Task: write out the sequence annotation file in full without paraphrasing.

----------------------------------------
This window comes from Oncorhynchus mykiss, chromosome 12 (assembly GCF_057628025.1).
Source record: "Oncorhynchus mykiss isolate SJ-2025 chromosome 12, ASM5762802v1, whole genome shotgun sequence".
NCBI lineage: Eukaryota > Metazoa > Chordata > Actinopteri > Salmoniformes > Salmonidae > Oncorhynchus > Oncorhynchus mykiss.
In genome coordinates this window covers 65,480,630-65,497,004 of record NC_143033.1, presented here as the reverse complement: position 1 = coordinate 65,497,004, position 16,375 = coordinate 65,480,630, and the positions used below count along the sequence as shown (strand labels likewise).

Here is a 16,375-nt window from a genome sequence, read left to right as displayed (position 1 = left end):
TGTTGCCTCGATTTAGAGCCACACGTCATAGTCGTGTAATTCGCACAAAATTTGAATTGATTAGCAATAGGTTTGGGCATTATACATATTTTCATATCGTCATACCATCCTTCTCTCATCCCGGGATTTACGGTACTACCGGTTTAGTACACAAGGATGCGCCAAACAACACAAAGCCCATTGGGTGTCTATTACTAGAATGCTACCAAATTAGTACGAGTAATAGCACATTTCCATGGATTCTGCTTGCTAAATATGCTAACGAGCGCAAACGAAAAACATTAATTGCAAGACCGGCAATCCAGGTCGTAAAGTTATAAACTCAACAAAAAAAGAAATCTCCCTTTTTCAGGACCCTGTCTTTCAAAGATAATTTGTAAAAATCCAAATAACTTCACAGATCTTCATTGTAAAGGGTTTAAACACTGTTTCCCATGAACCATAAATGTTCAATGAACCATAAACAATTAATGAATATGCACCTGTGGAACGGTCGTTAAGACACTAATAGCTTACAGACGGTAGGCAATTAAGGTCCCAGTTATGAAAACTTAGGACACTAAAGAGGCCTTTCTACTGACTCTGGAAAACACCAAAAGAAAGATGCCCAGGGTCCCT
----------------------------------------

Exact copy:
This window comes from Oncorhynchus mykiss, chromosome 12 (assembly GCF_057628025.1).
Source record: "Oncorhynchus mykiss isolate SJ-2025 chromosome 12, ASM5762802v1, whole genome shotgun sequence".
NCBI lineage: Eukaryota > Metazoa > Chordata > Actinopteri > Salmoniformes > Salmonidae > Oncorhynchus > Oncorhynchus mykiss.
In genome coordinates this window covers 65,480,630-65,497,004 of record NC_143033.1, presented here as the reverse complement: position 1 = coordinate 65,497,004, position 16,375 = coordinate 65,480,630, and the positions used below count along the sequence as shown (strand labels likewise).

Here is a 16,375-nt window from a genome sequence, read left to right as displayed (position 1 = left end):
TGTTGCCTCGATTTAGAGCCACACGTCATAGTCGTGTAATTCGCACAAAATTTGAATTGATTAGCAATAGGTTTGGGCATTATACATATTTTCATATCGTCATACCATCCTTCTCTCATCCCGGGATTTACGGTACTACCGGTTTAGTACACAAGGATGCGCCAAACAACACAAAGCCCATTGGGTGTCTATTACTAGAATGCTACCAAATTAGTACGAGTAATAGCACATTTCCATGGATTCTGCTTGCTAAATATGCTAACGAGCGCAAACGAAAAACATTAATTGCAAGACCGGCAATCCAGGTCGTAAAGTTATAAACTCAACAAAAAAAGAAATCTCCCTTTTTCAGGACCCTGTCTTTCAAAGATAATTTGTAAAAATCCAAATAACTTCACAGATCTTCATTGTAAAGGGTTTAAACACTGTTTCCCATGAACCATAAATGTTCAATGAACCATAAACAATTAATGAATATGCACCTGTGGAACGGTCGTTAAGACACTAATAGCTTACAGACGGTAGGCAATTAAGGTCCCAGTTATGAAAACTTAGGACACTAAAGAGGCCTTTCTACTGACTCTGGAAAACACCAAAAGAAAGATGCCCAGGGTCCCT